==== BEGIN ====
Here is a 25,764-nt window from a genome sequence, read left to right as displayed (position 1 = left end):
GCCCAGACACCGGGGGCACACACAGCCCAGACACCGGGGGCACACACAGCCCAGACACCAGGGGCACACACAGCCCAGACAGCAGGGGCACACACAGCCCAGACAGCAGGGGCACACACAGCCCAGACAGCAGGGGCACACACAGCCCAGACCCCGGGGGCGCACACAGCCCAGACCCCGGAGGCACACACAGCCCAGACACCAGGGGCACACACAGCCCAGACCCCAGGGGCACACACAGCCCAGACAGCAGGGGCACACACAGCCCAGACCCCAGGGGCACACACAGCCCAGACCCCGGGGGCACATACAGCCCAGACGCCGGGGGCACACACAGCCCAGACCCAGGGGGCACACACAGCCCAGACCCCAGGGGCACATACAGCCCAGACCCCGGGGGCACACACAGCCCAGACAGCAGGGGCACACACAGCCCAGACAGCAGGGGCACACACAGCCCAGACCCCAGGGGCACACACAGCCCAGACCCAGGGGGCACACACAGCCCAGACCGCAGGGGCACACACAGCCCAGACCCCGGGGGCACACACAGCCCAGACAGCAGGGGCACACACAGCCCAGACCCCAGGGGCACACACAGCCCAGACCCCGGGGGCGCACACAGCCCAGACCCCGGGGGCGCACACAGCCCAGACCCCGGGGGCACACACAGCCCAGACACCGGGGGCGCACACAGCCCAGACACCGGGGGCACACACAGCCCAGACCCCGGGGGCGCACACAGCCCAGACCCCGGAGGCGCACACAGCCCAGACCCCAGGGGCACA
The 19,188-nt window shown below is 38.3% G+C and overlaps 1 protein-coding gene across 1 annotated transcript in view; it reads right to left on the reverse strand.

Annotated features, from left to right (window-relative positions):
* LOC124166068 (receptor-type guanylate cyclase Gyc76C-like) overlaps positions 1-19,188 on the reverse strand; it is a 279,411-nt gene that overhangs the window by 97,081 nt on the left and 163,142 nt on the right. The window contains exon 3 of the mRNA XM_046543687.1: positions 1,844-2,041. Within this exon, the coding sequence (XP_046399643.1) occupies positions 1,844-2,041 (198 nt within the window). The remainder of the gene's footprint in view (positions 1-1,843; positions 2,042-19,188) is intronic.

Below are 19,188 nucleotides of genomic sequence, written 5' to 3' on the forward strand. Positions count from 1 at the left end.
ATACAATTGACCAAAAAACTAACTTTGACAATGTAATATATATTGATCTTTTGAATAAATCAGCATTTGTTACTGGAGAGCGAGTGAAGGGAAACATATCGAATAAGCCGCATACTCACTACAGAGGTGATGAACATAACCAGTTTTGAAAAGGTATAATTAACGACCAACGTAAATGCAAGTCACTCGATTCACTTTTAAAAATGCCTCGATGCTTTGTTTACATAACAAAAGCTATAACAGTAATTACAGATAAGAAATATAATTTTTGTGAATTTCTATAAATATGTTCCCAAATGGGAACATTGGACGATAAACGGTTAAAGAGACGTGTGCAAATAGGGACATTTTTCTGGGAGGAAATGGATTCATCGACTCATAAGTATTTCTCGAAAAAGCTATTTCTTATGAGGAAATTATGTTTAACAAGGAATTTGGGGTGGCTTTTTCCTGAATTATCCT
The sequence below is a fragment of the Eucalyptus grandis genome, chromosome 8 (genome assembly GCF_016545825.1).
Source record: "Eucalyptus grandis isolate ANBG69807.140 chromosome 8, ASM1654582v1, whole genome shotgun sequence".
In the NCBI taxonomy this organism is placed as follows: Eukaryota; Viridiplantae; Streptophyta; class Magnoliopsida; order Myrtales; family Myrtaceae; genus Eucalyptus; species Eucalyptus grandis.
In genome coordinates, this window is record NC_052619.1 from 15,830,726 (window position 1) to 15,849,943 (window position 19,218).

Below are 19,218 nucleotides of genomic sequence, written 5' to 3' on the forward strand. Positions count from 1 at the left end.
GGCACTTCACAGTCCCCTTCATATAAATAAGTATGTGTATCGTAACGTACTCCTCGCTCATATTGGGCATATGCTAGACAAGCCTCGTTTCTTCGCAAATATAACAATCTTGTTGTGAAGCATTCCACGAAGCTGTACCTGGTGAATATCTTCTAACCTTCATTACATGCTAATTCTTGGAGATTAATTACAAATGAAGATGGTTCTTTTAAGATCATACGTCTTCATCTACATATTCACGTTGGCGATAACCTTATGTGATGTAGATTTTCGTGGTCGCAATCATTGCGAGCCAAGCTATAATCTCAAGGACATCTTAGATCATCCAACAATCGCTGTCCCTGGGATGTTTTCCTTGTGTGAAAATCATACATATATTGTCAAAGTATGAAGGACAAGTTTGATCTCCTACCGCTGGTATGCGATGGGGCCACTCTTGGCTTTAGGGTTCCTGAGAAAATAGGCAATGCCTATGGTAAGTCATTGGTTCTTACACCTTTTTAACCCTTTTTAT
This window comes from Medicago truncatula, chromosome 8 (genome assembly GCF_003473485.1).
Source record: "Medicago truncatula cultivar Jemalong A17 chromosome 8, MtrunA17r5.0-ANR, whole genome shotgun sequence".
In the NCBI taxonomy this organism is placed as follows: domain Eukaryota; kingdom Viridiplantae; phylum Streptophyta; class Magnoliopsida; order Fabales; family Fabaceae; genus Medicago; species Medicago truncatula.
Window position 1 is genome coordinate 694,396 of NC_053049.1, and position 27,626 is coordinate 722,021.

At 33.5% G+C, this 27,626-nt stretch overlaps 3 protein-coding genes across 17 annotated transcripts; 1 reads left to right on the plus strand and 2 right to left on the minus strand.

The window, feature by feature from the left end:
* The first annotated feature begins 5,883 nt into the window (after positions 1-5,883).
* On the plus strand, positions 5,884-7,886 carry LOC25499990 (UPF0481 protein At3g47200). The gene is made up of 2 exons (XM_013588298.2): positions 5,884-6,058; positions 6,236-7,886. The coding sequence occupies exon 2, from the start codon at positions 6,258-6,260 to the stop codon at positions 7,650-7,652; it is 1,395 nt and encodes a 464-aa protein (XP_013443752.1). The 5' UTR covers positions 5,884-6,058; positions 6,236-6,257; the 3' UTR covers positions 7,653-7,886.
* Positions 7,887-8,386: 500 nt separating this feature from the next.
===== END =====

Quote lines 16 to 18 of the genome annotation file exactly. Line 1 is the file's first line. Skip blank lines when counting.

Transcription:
In the NCBI taxonomy this organism is placed as follows: domain Eukaryota; kingdom Viridiplantae; phylum Streptophyta; class Magnoliopsida; order Fabales; family Fabaceae; genus Medicago; species Medicago truncatula.
Window position 1 is genome coordinate 694,396 of NC_053049.1, and position 27,626 is coordinate 722,021.

At 33.5% G+C, this 27,626-nt stretch overlaps 3 protein-coding genes across 17 annotated transcripts; 1 reads left to right on the plus strand and 2 right to left on the minus strand.